It is Paris-Nice Nouveau time!

January 6 th 2021 - 11:40

On March 14, 2020, at La Colmiane, Nairo Quintana won the last stage of Paris-Nice, whose overall winner was Maximilian Schachmann. The Race to the Sun unwittingly became the last major sport event to be held before coronavirus forced a large part of the world into lockdown. Since then, cycling proved its formidable capacity to reinvent itself by staging most of its monuments, and notably the Tour de France, in record time.

The 79th edition of Paris-Nice was determined to return to La Colmiane in 2021. To go full circle. But also and above all to pay homage to the populations of the Tinée and Vésubie valleys, bitterly struck by storms and landslides last October. We could not make it back to Vesubie in 2020. But we will soon return.

To reinvent itself is precisely what Paris-Nice is doing every year, even slightly. And it will again be the case at the start of a 2021 year that we hope to be the season of hopes instead of the season of threats.

Like good wine, Paris-Nice has always made the most of its traditions while adding the touch of novelty which makes each vintage unique. The 2021 edition will look for its most spicy flavours in the mounts of Maconnais and Beaujolais with an extremely hilly 4th stage which should provide one of the most exciting battles of the race. Through the hill of Solutré, two ascents of Mont Brouilly – a classic of the Race to the Sun since Julian Alaphilippe won a time trial there in 2017 –, and a tough finale in Chiroubles, riders will have to swallow 3,500 metres of elevation. Overall positions, already established after a 14-km individual time trial in Gien the previous day, should be settled for a while before the final weekend around Nice, where the race will return to its familiar playground, including La Colmiane, ridden three times in the last four years.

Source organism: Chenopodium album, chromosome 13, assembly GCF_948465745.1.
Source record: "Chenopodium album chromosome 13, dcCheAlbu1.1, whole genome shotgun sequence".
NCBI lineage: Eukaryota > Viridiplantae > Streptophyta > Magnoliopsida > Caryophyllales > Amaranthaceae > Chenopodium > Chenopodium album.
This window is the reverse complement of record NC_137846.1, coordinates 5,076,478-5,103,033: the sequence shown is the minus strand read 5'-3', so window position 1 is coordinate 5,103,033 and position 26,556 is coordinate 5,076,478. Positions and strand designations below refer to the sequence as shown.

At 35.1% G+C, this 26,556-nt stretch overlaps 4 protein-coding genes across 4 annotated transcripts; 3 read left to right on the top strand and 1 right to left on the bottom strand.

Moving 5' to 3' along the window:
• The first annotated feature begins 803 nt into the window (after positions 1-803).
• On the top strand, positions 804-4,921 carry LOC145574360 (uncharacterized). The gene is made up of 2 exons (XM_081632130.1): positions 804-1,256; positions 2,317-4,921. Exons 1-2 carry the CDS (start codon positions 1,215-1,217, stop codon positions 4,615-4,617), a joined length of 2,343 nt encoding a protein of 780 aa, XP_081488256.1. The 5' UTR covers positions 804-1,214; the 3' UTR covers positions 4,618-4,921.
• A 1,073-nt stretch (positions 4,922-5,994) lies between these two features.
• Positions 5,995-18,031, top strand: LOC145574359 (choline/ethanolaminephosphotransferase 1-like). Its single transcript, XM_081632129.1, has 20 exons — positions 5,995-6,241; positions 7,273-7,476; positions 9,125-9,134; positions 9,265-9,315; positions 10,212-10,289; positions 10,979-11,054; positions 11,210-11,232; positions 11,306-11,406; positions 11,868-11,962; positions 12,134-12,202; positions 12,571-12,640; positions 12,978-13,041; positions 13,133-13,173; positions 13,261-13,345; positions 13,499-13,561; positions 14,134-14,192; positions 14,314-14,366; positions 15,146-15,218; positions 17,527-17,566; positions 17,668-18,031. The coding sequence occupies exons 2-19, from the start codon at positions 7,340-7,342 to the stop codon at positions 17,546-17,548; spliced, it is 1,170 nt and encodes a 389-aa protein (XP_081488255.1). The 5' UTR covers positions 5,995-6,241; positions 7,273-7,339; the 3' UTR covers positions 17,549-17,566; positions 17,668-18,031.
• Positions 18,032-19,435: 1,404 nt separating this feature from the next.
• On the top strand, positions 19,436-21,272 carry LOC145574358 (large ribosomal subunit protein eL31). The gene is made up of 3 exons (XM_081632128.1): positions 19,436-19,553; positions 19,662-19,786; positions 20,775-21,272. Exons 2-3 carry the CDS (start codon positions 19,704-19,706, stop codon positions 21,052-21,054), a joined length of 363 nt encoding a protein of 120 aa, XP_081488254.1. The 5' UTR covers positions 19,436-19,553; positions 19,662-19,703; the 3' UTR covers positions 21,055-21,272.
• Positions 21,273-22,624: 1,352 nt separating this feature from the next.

After the Brignoles-Biot ride on Friday, identical to the one held in 2011, the dense final stage will again be held on the hills around Nice on the course that the riders were not allowed to tackle in 2020. Another nail-biting finale is to be expected, bearing in mind that the overall winning margins in 2016, 2017 and 2018 were all under four seconds. For the 12th time, the Grand Depart will take place in the Yvelines department with a stage around Saint-Cyr-l’École, which saw the Tour peloton ride past in September. Recent editions showed that stages in the area were spectacular both for their landscapes and for the fierce competition on its roads.


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